For I know the plans which I have for you, declares the Lord, plans for well being, and not for harm, to give a future and a hope. Jeremiah 29:11
Opening its doors in July of 2003, the Darlene Bishop Home for Life was something that Darlene Bishop, President, Founder, and Co-Pastor of Solid Rock Church, host of Sisters TV program and author of several books, was passionate about and held in her heart for nearly 20 years.
The purpose of the Home located in Monroe, Ohio (near Dayton) is to provide a safe place of refuge for pregnant, unwed mothers, as well as to minister to those dealing with the hurt of abuse or addiction and to encourage them in an atmosphere of hope and healing.
The original intent for the home was that it be a place of refuge for pregnant young women, but over the years has expanded to even more.
“We now help women who have been dealing with drug and alcohol addictions, who have been abused sexually, physically, or emotionally, or are homeless,” Beth Ward, Director of the Home for Life said.
This highly structured residential program is for women 18 and older who are serious about turning their lives around.
During their stay at the home they go through discipleship classes, GED preparation, vocational training, counseling, life skills education, parenting, adoptions and childbirth education and more.
The Calling Begins
Bishop became passionate about the topic of abortion in her adult life after her mother told her that she almost aborted her. Because Bishop’s mother almost lost her life during her first pregnancy, doctors told her if she ever had another child she might not live through it and so her father had made an appointment with a “back alley” or abortion doctor.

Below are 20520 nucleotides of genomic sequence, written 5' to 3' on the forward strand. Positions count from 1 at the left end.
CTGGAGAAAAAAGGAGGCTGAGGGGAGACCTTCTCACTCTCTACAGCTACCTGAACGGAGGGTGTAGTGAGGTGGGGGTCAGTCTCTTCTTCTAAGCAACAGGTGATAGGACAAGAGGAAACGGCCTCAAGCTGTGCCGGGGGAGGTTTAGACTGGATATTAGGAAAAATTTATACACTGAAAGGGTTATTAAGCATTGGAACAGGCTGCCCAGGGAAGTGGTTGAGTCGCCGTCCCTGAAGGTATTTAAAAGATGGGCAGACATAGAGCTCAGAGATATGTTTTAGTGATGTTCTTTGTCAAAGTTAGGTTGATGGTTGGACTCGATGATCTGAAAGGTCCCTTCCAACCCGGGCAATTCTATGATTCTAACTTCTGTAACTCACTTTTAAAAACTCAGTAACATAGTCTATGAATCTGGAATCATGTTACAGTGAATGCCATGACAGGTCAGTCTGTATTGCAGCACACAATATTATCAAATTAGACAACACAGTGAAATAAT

“My mother was actually going out the door to go have an abortion. My dad said ‘You are not leaving me here with this child and dying. We are going to get rid of this child’,” Bishop said.
Her mother responded “If I die, I die, but I’m not going to kill this baby.”
She ended up having a safe delivery and four more children after that.
Following that day, Bishop began to study the abortion issue.
“It triggered something in me every time I heard about abortions,” she said, “And knowing how close I came to being aborted. If it would have been legal like it is now, my mother might not have had the morals of stopping and thinking ‘this isn’t right’.”
Not long after, a girl came to Bishop, telling her that she just couldn’t get over the fact that she had an abortion.
“She said ‘Darlene, I didn’t have any other choice. My parents kicked me out and I couldn’t come back until I had an abortion,’” Bishop said, continuing “When she told me that I thought ‘Oh my God, we preach against abortions but then we give no alternative for girls that are in situations like this’.”